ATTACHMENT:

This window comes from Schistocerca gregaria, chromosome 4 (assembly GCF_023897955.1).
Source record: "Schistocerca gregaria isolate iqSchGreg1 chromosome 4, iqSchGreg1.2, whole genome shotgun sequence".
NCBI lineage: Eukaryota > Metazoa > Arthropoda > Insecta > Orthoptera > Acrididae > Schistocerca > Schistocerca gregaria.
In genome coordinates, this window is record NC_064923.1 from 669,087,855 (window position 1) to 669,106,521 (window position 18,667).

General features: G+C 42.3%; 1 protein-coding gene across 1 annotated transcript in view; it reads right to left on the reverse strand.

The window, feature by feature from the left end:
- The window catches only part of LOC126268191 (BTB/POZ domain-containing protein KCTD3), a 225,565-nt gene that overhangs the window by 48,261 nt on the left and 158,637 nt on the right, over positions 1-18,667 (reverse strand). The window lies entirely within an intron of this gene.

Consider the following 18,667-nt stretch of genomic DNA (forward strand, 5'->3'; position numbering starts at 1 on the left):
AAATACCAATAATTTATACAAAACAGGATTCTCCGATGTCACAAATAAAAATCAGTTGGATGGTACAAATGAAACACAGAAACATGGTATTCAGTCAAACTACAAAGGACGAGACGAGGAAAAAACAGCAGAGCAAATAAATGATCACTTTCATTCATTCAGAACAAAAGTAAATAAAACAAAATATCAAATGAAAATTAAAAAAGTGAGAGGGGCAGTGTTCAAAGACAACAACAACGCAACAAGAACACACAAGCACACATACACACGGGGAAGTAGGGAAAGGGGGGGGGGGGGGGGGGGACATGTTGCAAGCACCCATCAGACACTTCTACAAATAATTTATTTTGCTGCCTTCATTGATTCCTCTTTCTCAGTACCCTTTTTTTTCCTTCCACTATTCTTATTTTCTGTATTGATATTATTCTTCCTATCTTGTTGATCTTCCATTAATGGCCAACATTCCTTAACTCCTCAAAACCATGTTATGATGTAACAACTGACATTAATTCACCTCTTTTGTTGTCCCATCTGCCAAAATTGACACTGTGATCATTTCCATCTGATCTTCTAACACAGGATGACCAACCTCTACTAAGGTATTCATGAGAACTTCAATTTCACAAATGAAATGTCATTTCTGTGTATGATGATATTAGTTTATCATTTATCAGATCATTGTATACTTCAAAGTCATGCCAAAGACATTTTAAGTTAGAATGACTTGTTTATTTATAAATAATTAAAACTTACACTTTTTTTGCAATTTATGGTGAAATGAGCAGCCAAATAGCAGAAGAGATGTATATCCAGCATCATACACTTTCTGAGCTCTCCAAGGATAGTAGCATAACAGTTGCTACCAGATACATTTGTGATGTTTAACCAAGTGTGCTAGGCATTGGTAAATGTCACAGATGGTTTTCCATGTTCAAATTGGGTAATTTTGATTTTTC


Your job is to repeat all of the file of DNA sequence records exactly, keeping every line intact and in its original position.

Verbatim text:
This window comes from Schistocerca gregaria, chromosome 4 (assembly GCF_023897955.1).
Source record: "Schistocerca gregaria isolate iqSchGreg1 chromosome 4, iqSchGreg1.2, whole genome shotgun sequence".
NCBI lineage: Eukaryota > Metazoa > Arthropoda > Insecta > Orthoptera > Acrididae > Schistocerca > Schistocerca gregaria.
In genome coordinates, this window is record NC_064923.1 from 669,087,855 (window position 1) to 669,106,521 (window position 18,667).

General features: G+C 42.3%; 1 protein-coding gene across 1 annotated transcript in view; it reads right to left on the reverse strand.

The window, feature by feature from the left end:
- The window catches only part of LOC126268191 (BTB/POZ domain-containing protein KCTD3), a 225,565-nt gene that overhangs the window by 48,261 nt on the left and 158,637 nt on the right, over positions 1-18,667 (reverse strand). The window lies entirely within an intron of this gene.

Consider the following 18,667-nt stretch of genomic DNA (forward strand, 5'->3'; position numbering starts at 1 on the left):
AAATACCAATAATTTATACAAAACAGGATTCTCCGATGTCACAAATAAAAATCAGTTGGATGGTACAAATGAAACACAGAAACATGGTATTCAGTCAAACTACAAAGGACGAGACGAGGAAAAAACAGCAGAGCAAATAAATGATCACTTTCATTCATTCAGAACAAAAGTAAATAAAACAAAATATCAAATGAAAATTAAAAAAGTGAGAGGGGCAGTGTTCAAAGACAACAACAACGCAACAAGAACACACAAGCACACATACACACGGGGAAGTAGGGAAAGGGGGGGGGGGGGGGGGGGACATGTTGCAAGCACCCATCAGACACTTCTACAAATAATTTATTTTGCTGCCTTCATTGATTCCTCTTTCTCAGTACCCTTTTTTTTCCTTCCACTATTCTTATTTTCTGTATTGATATTATTCTTCCTATCTTGTTGATCTTCCATTAATGGCCAACATTCCTTAACTCCTCAAAACCATGTTATGATGTAACAACTGACATTAATTCACCTCTTTTGTTGTCCCATCTGCCAAAATTGACACTGTGATCATTTCCATCTGATCTTCTAACACAGGATGACCAACCTCTACTAAGGTATTCATGAGAACTTCAATTTCACAAATGAAATGTCATTTCTGTGTATGATGATATTAGTTTATCATTTATCAGATCATTGTATACTTCAAAGTCATGCCAAAGACATTTTAAGTTAGAATGACTTGTTTATTTATAAATAATTAAAACTTACACTTTTTTTGCAATTTATGGTGAAATGAGCAGCCAAATAGCAGAAGAGATGTATATCCAGCATCATACACTTTCTGAGCTCTCCAAGGATAGTAGCATAACAGTTGCTACCAGATACATTTGTGATGTTTAACCAAGTGTGCTAGGCATTGGTAAATGTCACAGATGGTTTTCCATGTTCAAATTGGGTAATTTTGATTTTTC